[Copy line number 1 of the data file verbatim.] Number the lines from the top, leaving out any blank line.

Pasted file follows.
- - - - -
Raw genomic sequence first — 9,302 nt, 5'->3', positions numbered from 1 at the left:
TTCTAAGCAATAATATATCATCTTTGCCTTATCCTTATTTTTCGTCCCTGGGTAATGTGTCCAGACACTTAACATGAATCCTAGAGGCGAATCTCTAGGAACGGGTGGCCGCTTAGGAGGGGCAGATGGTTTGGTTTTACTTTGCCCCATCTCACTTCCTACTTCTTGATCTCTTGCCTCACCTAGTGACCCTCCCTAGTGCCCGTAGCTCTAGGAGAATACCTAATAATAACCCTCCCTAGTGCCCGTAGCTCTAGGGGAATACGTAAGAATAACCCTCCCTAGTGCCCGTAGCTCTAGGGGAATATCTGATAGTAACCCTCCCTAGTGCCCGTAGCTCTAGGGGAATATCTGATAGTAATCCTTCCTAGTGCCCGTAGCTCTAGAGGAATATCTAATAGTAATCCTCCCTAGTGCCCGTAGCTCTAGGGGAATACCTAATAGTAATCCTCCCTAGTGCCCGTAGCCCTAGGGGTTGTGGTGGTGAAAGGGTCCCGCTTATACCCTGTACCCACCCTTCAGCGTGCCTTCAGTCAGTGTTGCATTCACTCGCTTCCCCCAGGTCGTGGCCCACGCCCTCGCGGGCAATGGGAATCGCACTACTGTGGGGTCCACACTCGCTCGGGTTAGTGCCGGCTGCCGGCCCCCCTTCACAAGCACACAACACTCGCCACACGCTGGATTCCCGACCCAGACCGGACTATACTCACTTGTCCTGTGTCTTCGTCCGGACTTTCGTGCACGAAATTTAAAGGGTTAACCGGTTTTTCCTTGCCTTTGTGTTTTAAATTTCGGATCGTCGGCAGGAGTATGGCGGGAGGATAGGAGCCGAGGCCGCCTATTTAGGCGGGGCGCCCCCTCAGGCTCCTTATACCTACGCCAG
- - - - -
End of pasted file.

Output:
Raw genomic sequence first — 9,302 nt, 5'->3', positions numbered from 1 at the left: